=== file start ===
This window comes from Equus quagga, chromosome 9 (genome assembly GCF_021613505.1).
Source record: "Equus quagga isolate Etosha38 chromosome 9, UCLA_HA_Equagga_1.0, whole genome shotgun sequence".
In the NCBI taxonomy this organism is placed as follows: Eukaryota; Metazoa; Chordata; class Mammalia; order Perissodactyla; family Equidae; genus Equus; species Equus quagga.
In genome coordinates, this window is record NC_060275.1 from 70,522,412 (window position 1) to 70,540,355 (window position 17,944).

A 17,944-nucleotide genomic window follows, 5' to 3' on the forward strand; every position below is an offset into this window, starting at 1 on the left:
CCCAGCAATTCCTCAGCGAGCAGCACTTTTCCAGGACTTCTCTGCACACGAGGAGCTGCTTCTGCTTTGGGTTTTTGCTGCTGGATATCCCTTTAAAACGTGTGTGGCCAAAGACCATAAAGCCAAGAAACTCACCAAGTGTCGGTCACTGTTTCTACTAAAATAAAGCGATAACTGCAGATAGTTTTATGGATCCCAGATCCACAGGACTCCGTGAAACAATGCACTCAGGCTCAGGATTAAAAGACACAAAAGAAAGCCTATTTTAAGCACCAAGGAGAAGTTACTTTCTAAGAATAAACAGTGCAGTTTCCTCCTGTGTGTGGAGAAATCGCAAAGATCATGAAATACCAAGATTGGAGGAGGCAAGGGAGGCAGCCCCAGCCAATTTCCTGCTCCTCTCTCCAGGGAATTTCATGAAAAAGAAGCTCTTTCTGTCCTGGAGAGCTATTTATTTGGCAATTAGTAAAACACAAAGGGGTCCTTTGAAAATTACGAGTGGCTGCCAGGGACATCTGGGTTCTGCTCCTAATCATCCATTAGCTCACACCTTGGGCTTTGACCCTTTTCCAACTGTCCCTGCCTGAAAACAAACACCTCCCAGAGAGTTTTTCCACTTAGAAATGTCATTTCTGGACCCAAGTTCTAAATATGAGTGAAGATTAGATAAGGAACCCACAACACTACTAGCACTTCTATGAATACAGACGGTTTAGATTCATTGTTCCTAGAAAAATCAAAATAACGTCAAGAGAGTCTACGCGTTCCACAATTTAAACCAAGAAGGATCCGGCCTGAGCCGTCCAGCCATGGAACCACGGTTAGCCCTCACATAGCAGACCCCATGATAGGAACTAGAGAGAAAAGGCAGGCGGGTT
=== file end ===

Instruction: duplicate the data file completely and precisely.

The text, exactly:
This window comes from Equus quagga, chromosome 9 (genome assembly GCF_021613505.1).
Source record: "Equus quagga isolate Etosha38 chromosome 9, UCLA_HA_Equagga_1.0, whole genome shotgun sequence".
In the NCBI taxonomy this organism is placed as follows: Eukaryota; Metazoa; Chordata; class Mammalia; order Perissodactyla; family Equidae; genus Equus; species Equus quagga.
In genome coordinates, this window is record NC_060275.1 from 70,522,412 (window position 1) to 70,540,355 (window position 17,944).

A 17,944-nucleotide genomic window follows, 5' to 3' on the forward strand; every position below is an offset into this window, starting at 1 on the left:
CCCAGCAATTCCTCAGCGAGCAGCACTTTTCCAGGACTTCTCTGCACACGAGGAGCTGCTTCTGCTTTGGGTTTTTGCTGCTGGATATCCCTTTAAAACGTGTGTGGCCAAAGACCATAAAGCCAAGAAACTCACCAAGTGTCGGTCACTGTTTCTACTAAAATAAAGCGATAACTGCAGATAGTTTTATGGATCCCAGATCCACAGGACTCCGTGAAACAATGCACTCAGGCTCAGGATTAAAAGACACAAAAGAAAGCCTATTTTAAGCACCAAGGAGAAGTTACTTTCTAAGAATAAACAGTGCAGTTTCCTCCTGTGTGTGGAGAAATCGCAAAGATCATGAAATACCAAGATTGGAGGAGGCAAGGGAGGCAGCCCCAGCCAATTTCCTGCTCCTCTCTCCAGGGAATTTCATGAAAAAGAAGCTCTTTCTGTCCTGGAGAGCTATTTATTTGGCAATTAGTAAAACACAAAGGGGTCCTTTGAAAATTACGAGTGGCTGCCAGGGACATCTGGGTTCTGCTCCTAATCATCCATTAGCTCACACCTTGGGCTTTGACCCTTTTCCAACTGTCCCTGCCTGAAAACAAACACCTCCCAGAGAGTTTTTCCACTTAGAAATGTCATTTCTGGACCCAAGTTCTAAATATGAGTGAAGATTAGATAAGGAACCCACAACACTACTAGCACTTCTATGAATACAGACGGTTTAGATTCATTGTTCCTAGAAAAATCAAAATAACGTCAAGAGAGTCTACGCGTTCCACAATTTAAACCAAGAAGGATCCGGCCTGAGCCGTCCAGCCATGGAACCACGGTTAGCCCTCACATAGCAGACCCCATGATAGGAACTAGAGAGAAAAGGCAGGCGGGTT